Monday, February 18, 2008

Jewish Mother Needs Bone Marrow


They are looking for someone of Ashkenazi or Eastern European Jewish decent to donate. Please, if you haven't been tested for Bone Marrow Donation, please consider getting tested now. You could perform the greatest Mitzvah of all--that of saving a life.



February 18, 2008 -- Thousands of New York moms - including actress Kate Winslet - are joining in a desperate bid to find a bone-marrow donor for a mother dying of leukemia.

The moms are networking at playgroups and cultural events, sending out mass e-mails and holding drives for Lisa Gershowitz Flynn, a 41-year-old Manhattan lawyer and mother of two who doctors say may die in the next four to six weeks unless a match is found.

"The community is coming together in an unbelievable way," said Anne Flynn, Lisa's sister-in-law, who is running the Web site,

"In only four weeks, we've probably added more than 3,000 people to the registry, which is pretty good - but not enough," she said.

Lisa Flynn was diagnosed with fast-moving acute myelogenous leukemia a day after Thanksgiving, on her daughter, Alexandra's, third birthday. Flynn and her husband also have a 5-year-old son, Michael.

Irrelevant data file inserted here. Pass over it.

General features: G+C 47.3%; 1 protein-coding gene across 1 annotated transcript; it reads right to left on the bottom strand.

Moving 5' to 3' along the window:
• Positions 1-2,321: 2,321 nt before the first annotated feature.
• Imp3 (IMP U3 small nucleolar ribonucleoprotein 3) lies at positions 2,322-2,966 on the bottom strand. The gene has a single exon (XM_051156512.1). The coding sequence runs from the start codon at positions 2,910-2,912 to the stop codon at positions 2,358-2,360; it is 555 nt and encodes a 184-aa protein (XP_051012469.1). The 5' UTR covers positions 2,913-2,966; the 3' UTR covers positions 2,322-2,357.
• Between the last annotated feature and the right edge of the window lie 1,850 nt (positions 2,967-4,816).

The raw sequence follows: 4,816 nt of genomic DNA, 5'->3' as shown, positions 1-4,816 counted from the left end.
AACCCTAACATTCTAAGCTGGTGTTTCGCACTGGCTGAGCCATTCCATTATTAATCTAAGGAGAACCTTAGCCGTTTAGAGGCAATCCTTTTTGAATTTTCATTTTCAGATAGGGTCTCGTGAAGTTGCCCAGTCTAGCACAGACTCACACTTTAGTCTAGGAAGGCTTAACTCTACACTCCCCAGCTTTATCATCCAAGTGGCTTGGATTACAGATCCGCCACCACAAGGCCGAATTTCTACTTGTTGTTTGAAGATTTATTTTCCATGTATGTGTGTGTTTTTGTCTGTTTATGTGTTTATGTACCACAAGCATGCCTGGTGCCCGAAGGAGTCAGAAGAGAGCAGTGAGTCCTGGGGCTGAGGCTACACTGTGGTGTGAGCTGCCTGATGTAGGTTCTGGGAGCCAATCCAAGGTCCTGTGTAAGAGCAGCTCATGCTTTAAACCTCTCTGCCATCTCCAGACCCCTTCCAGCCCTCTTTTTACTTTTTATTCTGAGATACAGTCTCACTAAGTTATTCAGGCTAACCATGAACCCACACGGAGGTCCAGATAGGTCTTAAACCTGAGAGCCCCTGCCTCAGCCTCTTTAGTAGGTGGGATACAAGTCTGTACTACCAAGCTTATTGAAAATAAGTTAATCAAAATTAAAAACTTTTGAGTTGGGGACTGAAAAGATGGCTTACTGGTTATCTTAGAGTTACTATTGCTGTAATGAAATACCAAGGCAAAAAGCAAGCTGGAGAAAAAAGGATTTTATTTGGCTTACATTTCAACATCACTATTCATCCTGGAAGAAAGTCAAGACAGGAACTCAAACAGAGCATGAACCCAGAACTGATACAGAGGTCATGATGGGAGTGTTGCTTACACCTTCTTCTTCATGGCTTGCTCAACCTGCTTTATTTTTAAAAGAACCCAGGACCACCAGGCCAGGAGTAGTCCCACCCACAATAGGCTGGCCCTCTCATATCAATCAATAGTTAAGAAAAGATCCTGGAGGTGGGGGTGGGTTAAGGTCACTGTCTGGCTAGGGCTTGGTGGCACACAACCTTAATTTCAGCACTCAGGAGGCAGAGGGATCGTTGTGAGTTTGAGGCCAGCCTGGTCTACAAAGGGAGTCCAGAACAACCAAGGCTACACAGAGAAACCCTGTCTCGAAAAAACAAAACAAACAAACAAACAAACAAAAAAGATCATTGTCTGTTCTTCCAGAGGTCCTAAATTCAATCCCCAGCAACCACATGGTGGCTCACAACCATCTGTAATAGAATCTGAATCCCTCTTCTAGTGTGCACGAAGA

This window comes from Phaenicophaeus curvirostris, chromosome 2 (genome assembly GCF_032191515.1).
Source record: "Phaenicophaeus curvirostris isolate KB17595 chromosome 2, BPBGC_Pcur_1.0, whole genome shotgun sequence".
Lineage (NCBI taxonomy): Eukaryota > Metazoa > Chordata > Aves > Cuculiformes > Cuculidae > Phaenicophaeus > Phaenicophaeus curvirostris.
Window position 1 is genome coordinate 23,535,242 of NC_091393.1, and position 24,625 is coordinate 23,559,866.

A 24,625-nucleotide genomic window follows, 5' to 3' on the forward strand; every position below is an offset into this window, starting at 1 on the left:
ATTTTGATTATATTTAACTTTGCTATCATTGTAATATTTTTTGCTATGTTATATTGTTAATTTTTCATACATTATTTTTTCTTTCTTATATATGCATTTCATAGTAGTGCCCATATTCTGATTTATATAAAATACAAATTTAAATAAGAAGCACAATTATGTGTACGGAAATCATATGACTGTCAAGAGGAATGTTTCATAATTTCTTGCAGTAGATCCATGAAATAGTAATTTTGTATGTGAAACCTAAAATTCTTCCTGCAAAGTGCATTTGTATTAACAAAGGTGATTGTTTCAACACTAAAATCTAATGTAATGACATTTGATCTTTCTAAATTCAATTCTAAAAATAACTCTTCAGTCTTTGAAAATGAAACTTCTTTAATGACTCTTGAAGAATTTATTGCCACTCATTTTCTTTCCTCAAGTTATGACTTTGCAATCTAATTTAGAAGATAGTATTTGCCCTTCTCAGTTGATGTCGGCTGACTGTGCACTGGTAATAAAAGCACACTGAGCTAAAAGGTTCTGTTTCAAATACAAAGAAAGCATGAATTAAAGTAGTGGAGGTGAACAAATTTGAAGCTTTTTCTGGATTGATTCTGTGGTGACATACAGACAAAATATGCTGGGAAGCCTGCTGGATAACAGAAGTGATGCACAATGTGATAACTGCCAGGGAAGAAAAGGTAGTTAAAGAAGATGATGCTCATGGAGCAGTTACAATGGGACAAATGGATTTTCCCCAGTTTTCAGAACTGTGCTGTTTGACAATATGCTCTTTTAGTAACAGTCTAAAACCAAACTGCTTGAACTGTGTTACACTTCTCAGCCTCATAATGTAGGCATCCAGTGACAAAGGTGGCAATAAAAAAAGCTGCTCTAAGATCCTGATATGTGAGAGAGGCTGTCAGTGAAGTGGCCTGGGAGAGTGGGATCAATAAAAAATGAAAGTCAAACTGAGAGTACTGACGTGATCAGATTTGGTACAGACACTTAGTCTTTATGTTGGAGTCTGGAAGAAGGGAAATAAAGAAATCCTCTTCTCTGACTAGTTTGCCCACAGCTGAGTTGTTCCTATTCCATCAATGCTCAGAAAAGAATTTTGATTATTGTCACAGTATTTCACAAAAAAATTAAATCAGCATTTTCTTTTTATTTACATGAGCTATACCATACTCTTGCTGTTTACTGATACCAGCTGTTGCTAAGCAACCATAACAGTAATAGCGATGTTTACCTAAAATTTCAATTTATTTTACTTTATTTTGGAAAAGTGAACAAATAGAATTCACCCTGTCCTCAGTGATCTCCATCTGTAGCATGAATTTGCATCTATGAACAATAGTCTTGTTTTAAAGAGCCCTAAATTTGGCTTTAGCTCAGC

The ailing mom has already had two unsuccessful rounds of chemotherapy.

"I just want a chance. Give it to me, and I'll take it from there," said Lisa Flynn, 41.

Winslet, who learned of the situation through some concerned mothers, has offered to lend her star power to the effort, supporters said.

Metropolitan Moms, run by Flynn's pal Molly Snyder, as well as Sensible Sitters, Divalysscious Moms and Big City Moms are just some of the groups participating in the donor-registry drives, along with Morgan Stanley, where Flynn worked seven years ago.

The sick mom needs a donor of Ashkenazi or Eastern European Jewish descent.

Testing involves a painless cheek swab. The potential donor's results then go into national bone-marrow registry. If there's a match, the donor undergoes a minor surgical procedure, usually outpatient, to extract healthy stem cells for the transplanted.

Ironically, Lisa Flynn herself is in the donor bank - she volunteered about nine years ago to help the friend of a friend.

"I think more people would donate if they knew how easy it was," Flynn said. "It's kind of a stupid way to die [waiting for a donor]."

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